In a judgment rendered June 8, 2010, the Ontario Superior Court dismissed a motion by FMC Corporation and FMC of Canada, Ltd. (collectively, FMC) for leave to appeal a September 28, 2009 decision certifying a class action. The motion was supported by Arkema Inc., Arkema Canada Inc. and Arkema S.A. (collectively, Arkema). Both FMC and Arkema were among the defendants in the class action proceeding.
The class action was brought on behalf of all persons in Canada who purchased hydrogen peroxide products between 1994 and 2005. The plaintiffs alleged that the defendants, manufacturers and sellers of hydrogen peroxide, conspired to and did fix the prices for hydrogen peroxide. According to the Ontario Superior Court, the main issue on the certification motion was the extent to which the causes of action required proof of individual loss or damage.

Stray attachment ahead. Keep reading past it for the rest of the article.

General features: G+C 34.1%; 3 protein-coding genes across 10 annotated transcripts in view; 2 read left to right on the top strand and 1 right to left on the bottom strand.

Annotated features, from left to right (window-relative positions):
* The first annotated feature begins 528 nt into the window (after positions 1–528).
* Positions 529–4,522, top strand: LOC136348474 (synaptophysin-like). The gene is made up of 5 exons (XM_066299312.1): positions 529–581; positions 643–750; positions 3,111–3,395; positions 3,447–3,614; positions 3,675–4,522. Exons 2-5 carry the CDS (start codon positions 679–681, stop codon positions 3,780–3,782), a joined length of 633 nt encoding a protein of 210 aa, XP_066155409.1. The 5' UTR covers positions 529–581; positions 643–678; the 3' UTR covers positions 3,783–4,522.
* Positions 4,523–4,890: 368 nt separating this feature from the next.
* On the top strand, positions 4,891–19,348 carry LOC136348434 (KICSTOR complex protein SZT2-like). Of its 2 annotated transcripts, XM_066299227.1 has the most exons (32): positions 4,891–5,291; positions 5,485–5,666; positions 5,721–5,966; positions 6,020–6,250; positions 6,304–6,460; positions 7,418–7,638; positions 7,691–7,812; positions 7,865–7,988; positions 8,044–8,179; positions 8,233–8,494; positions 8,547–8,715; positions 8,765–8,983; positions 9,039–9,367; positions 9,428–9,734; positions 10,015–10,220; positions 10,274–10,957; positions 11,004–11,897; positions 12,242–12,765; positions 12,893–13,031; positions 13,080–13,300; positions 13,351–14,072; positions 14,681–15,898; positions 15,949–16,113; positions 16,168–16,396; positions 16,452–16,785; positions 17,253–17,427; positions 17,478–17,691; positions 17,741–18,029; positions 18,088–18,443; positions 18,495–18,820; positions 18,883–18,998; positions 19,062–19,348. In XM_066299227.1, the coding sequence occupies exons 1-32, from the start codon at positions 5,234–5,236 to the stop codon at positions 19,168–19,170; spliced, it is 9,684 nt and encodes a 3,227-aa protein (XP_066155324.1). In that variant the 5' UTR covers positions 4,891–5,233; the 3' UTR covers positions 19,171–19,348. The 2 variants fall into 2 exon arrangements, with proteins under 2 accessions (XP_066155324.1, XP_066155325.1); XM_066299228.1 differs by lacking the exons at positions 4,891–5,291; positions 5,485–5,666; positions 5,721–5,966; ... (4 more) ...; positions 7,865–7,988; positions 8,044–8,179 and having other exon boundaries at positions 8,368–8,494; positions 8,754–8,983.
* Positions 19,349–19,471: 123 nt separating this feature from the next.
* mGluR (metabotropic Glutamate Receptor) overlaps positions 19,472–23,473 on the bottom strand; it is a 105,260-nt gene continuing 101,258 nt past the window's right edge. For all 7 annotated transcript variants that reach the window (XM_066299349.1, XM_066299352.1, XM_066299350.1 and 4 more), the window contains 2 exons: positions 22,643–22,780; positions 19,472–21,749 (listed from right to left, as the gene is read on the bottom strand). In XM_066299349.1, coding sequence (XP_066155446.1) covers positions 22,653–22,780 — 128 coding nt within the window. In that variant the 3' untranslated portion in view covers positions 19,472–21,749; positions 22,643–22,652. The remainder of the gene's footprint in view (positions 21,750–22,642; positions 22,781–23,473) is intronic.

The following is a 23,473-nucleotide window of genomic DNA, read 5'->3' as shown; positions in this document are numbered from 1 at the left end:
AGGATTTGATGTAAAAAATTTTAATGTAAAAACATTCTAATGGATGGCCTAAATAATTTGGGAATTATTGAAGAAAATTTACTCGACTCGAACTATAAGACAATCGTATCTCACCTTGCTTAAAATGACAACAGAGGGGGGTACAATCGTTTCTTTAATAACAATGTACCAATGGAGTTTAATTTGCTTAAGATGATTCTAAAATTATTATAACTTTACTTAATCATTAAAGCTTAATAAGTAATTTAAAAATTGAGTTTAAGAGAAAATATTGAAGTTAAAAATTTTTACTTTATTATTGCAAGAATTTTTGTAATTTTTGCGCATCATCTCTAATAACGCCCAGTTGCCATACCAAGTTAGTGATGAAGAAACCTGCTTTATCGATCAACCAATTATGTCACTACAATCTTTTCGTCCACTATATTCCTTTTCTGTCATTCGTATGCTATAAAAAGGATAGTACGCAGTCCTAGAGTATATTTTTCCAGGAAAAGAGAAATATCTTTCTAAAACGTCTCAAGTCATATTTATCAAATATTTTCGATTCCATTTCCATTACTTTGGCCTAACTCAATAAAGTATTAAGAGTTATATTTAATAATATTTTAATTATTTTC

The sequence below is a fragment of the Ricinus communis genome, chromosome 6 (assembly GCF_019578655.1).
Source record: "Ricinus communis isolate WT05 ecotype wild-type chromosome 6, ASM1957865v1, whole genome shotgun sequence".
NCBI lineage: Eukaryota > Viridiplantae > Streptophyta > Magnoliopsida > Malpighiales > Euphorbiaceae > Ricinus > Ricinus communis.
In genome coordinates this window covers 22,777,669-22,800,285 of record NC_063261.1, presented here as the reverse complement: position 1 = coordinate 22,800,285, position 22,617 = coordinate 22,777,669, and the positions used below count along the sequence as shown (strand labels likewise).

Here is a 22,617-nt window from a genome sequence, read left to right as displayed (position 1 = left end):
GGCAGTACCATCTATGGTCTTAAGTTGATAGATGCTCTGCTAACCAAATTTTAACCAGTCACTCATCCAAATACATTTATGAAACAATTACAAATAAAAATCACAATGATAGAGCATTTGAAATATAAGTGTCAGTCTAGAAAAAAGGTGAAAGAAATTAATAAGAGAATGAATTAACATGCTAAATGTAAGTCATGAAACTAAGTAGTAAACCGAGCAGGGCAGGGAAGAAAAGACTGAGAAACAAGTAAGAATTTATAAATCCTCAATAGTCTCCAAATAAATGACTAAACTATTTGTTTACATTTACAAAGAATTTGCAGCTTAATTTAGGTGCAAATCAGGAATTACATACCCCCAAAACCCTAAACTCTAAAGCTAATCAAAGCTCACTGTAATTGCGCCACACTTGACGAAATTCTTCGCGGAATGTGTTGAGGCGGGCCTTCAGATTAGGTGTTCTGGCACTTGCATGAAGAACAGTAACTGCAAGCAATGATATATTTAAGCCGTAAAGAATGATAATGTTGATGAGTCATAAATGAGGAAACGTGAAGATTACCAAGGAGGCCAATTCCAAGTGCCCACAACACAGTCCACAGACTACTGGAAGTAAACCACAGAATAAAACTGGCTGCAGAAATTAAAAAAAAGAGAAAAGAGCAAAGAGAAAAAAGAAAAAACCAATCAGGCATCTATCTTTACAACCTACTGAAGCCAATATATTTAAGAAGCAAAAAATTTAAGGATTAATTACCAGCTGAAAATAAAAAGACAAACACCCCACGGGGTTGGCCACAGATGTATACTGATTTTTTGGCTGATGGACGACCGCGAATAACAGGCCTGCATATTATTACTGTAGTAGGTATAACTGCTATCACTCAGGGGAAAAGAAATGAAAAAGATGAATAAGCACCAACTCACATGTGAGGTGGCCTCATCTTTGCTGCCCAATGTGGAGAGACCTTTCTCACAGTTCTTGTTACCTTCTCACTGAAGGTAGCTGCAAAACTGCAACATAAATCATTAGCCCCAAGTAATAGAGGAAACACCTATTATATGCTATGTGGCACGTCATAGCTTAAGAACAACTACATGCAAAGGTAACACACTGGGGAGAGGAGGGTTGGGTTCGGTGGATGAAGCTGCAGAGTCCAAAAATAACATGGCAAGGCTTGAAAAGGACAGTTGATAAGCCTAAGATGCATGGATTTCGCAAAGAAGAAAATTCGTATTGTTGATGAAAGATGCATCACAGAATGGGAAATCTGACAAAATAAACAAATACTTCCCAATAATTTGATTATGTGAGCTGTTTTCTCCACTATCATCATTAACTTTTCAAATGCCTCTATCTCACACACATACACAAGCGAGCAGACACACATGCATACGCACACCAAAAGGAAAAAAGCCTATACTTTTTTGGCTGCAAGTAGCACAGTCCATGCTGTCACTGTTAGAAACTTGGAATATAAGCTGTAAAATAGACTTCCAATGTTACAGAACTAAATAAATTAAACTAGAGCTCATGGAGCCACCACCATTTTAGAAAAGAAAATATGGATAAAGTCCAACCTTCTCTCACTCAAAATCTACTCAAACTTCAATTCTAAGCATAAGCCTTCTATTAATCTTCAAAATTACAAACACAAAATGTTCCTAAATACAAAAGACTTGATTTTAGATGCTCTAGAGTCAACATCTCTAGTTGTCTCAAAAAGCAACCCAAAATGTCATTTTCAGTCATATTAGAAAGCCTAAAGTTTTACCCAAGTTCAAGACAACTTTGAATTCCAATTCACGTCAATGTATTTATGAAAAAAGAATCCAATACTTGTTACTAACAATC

In the class action proceeding, the plaintiffs and the defendants had presented expert evidence to address the question of whether damages could be estimated on a class-wide basis. The methodology proposed by the plaintiffs’ expert was heavily criticized by the defendants. In considering the motion for leave to appeal, the Superior Court stated that it was not the certification judge’s obligation to determine the merits of these opinions, but rather to decide whether the evidence demonstrated the existence of a viable methodology for proving loss on a class-wide basis. The Court reiterated that the purpose of the certification stage of a class action was to determine whether the requirements under section 5(1) of the Class Proceedings Act, 1992 were met and if so, to define the issues to be tried.
The Court concluded that the certification judge had properly considered all of the evidence in order to find some basis in fact for each of the class action certification requirements, despite the fact that she had interpreted key case law in a different way, and that there was no reason to doubt the correctness of the certification order. Although the Court accepted that the requirement of public importance was met on the leave motion, it dismissed the motion for leave to appeal.